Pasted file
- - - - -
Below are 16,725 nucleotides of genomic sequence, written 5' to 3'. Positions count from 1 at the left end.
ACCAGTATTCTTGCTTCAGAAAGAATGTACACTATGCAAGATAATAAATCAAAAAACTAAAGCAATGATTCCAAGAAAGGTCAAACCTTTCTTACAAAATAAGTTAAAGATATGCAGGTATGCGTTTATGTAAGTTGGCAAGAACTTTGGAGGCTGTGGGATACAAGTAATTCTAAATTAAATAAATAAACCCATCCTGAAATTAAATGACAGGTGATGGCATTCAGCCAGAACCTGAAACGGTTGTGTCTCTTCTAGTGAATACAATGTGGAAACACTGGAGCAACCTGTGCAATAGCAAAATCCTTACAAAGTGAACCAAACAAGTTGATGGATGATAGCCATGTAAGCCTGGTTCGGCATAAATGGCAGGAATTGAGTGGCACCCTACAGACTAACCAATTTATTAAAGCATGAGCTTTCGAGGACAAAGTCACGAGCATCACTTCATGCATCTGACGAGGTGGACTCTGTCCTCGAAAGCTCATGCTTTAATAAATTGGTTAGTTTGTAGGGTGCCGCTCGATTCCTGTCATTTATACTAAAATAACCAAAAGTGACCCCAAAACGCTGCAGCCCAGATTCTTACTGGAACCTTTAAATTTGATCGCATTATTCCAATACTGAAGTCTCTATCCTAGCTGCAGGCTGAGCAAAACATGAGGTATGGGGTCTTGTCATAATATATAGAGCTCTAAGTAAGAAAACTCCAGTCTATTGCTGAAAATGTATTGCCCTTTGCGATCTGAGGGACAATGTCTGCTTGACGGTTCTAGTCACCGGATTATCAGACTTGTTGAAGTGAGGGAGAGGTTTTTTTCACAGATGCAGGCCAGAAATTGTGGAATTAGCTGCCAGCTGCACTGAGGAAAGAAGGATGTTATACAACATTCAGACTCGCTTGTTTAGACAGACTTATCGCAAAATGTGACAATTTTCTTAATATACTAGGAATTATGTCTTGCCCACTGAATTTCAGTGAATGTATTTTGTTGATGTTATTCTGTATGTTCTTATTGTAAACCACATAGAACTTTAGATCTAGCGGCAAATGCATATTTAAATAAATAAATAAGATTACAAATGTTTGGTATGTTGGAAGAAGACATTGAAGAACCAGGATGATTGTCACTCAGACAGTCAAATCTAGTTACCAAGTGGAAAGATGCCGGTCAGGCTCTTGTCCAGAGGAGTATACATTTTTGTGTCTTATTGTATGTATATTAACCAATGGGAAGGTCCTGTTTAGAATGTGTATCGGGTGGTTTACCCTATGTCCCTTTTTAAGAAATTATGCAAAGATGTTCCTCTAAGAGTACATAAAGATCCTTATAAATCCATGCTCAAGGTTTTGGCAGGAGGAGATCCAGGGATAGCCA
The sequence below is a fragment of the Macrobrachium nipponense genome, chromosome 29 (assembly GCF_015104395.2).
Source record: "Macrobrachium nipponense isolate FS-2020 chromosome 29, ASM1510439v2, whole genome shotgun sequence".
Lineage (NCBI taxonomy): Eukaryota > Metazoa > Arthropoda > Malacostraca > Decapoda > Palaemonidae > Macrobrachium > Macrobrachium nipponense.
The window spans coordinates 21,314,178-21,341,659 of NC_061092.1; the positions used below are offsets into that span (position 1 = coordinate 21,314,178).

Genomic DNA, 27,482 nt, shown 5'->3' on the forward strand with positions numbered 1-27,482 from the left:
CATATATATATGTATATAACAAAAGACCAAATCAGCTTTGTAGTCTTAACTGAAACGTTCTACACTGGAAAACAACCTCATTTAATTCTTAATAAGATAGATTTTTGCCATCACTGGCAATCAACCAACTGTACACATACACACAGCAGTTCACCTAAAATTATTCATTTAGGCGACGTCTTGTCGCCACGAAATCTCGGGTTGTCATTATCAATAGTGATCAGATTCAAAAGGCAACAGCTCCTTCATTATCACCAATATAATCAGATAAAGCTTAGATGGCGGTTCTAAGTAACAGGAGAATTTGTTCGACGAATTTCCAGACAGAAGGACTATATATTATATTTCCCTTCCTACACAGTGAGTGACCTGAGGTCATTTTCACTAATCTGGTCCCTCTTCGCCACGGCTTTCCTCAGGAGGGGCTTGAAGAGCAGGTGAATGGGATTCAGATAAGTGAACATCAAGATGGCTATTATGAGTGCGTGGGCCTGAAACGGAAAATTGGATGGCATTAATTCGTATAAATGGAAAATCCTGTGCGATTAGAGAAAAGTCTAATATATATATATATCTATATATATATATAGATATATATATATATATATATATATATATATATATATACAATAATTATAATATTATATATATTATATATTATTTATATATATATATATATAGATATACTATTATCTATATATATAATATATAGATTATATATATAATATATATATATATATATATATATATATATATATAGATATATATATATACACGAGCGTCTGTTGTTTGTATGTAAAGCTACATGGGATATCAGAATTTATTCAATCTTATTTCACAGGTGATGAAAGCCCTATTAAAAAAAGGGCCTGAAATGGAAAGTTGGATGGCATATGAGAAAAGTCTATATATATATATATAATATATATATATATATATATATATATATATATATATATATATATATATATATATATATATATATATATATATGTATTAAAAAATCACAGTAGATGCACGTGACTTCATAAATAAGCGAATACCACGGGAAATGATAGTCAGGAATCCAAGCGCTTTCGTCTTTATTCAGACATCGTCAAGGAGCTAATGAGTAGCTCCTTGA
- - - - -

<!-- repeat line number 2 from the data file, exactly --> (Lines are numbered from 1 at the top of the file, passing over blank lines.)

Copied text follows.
ACCAGTATTCTTGCTTCAGAAAGAATGTACACTATGCAAGATAATAAATCAAAAAACTAAAGCAATGATTCCAAGAAAGGTCAAACCTTTCTTACAAAATAAGTTAAAGATATGCAGGTATGCGTTTATGTAAGTTGGCAAGAACTTTGGAGGCTGTGGGATACAAGTAATTCTAAATTAAATAAATAAACCCATCCTGAAATTAAATGACAGGTGATGGCATTCAGCCAGAACCTGAAACGGTTGTGTCTCTTCTAGTGAATACAATGTGGAAACACTGGAGCAACCTGTGCAATAGCAAAATCCTTACAAAGTGAACCAAACAAGTTGATGGATGATAGCCATGTAAGCCTGGTTCGGCATAAATGGCAGGAATTGAGTGGCACCCTACAGACTAACCAATTTATTAAAGCATGAGCTTTCGAGGACAAAGTCACGAGCATCACTTCATGCATCTGACGAGGTGGACTCTGTCCTCGAAAGCTCATGCTTTAATAAATTGGTTAGTTTGTAGGGTGCCGCTCGATTCCTGTCATTTATACTAAAATAACCAAAAGTGACCCCAAAACGCTGCAGCCCAGATTCTTACTGGAACCTTTAAATTTGATCGCATTATTCCAATACTGAAGTCTCTATCCTAGCTGCAGGCTGAGCAAAACATGAGGTATGGGGTCTTGTCATAATATATAGAGCTCTAAGTAAGAAAACTCCAGTCTATTGCTGAAAATGTATTGCCCTTTGCGATCTGAGGGACAATGTCTGCTTGACGGTTCTAGTCACCGGATTATCAGACTTGTTGAAGTGAGGGAGAGGTTTTTTTCACAGATGCAGGCCAGAAATTGTGGAATTAGCTGCCAGCTGCACTGAGGAAAGAAGGATGTTATACAACATTCAGACTCGCTTGTTTAGACAGACTTATCGCAAAATGTGACAATTTTCTTAATATACTAGGAATTATGTCTTGCCCACTGAATTTCAGTGAATGTATTTTGTTGATGTTATTCTGTATGTTCTTATTGTAAACCACATAGAACTTTAGATCTAGCGGCAAATGCATATTTAAATAAATAAATAAGATTACAAATGTTTGGTATGTTGGAAGAAGACATTGAAGAACCAGGATGATTGTCACTCAGACAGTCAAATCTAGTTACCAAGTGGAAAGATGCCGGTCAGGCTCTTGTCCAGAGGAGTATACATTTTTGTGTCTTATTGTATGTATATTAACCAATGGGAAGGTCCTGTTTAGAATGTGTATCGGGTGGTTTACCCTATGTCCCTTTTTAAGAAATTATGCAAAGATGTTCCTCTAAGAGTACATAAAGATCCTTATAAATCCATGCTCAAGGTTTTGGCAGGAGGAGATCCAGGGATAGCCA